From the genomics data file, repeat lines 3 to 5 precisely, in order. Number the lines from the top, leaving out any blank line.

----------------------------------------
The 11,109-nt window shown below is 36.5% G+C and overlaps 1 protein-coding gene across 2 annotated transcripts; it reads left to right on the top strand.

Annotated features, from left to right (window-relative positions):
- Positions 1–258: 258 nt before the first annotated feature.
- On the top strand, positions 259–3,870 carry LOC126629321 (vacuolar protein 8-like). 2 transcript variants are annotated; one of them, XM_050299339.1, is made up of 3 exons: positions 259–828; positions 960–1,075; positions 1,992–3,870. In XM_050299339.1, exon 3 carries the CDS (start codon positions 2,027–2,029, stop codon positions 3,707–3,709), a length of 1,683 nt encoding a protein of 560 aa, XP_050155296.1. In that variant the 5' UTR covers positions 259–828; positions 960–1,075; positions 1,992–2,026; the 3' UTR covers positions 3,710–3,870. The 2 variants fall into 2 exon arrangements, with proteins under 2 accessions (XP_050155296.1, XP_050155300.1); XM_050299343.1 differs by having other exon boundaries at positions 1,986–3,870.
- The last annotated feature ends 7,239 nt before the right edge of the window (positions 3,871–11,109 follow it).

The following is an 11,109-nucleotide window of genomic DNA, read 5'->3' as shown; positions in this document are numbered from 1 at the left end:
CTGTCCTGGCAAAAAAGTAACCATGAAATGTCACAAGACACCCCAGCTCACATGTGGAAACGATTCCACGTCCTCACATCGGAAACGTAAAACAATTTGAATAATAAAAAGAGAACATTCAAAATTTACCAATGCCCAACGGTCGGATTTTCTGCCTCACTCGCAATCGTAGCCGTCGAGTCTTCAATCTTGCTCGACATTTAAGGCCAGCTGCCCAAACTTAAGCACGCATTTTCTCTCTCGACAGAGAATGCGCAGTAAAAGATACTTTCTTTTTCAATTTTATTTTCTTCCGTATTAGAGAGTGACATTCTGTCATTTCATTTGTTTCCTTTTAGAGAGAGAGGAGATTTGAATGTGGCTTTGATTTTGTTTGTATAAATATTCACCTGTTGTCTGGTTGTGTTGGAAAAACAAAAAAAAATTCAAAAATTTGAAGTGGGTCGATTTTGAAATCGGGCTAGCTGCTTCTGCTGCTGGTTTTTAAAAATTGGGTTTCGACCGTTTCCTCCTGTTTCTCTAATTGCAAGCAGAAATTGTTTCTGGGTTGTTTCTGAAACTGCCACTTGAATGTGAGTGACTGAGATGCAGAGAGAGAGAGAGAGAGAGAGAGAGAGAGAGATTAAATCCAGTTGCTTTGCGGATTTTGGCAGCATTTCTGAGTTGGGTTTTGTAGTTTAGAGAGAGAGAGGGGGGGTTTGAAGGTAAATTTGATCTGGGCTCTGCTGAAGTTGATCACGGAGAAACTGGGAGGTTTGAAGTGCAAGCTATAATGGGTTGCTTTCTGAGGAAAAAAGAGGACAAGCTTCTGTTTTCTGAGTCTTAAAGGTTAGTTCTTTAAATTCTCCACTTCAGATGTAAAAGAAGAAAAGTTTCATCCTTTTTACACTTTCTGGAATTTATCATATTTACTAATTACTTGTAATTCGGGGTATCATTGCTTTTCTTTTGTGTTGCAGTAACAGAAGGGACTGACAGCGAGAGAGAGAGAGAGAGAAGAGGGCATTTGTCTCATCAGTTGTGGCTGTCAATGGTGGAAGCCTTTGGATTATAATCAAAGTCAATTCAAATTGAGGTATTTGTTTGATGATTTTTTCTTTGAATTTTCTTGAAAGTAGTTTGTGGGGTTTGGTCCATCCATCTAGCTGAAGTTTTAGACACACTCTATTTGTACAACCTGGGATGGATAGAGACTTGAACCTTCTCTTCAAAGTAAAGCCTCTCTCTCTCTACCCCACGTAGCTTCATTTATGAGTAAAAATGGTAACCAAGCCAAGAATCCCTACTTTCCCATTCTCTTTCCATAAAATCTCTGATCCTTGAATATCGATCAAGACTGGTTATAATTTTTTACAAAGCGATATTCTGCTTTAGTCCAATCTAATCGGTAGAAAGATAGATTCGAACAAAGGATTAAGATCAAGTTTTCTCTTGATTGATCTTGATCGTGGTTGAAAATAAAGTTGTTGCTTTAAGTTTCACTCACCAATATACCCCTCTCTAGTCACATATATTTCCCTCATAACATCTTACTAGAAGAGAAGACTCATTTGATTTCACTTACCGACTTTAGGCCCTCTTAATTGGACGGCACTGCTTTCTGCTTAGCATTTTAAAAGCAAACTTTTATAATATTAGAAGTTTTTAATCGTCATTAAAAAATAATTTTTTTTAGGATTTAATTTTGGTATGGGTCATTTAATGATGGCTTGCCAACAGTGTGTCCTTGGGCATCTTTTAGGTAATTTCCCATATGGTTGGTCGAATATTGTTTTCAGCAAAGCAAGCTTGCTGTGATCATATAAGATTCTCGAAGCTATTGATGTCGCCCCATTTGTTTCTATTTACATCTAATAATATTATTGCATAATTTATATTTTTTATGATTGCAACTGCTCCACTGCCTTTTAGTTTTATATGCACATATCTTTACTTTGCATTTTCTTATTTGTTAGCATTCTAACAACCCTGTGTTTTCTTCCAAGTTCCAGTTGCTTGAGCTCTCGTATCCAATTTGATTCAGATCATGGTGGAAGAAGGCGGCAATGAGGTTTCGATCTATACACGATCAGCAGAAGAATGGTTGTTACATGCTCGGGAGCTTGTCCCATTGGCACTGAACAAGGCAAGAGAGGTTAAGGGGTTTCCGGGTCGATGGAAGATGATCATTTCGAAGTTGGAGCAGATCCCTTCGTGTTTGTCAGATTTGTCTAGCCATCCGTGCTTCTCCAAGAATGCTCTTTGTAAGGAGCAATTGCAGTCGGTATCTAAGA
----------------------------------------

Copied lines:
- Positions 1–258: 258 nt before the first annotated feature.
- On the top strand, positions 259–3,870 carry LOC126629321 (vacuolar protein 8-like). 2 transcript variants are annotated; one of them, XM_050299339.1, is made up of 3 exons: positions 259–828; positions 960–1,075; positions 1,992–3,870. In XM_050299339.1, exon 3 carries the CDS (start codon positions 2,027–2,029, stop codon positions 3,707–3,709), a length of 1,683 nt encoding a protein of 560 aa, XP_050155296.1. In that variant the 5' UTR covers positions 259–828; positions 960–1,075; positions 1,992–2,026; the 3' UTR covers positions 3,710–3,870. The 2 variants fall into 2 exon arrangements, with proteins under 2 accessions (XP_050155296.1, XP_050155300.1); XM_050299343.1 differs by having other exon boundaries at positions 1,986–3,870.
- The last annotated feature ends 7,239 nt before the right edge of the window (positions 3,871–11,109 follow it).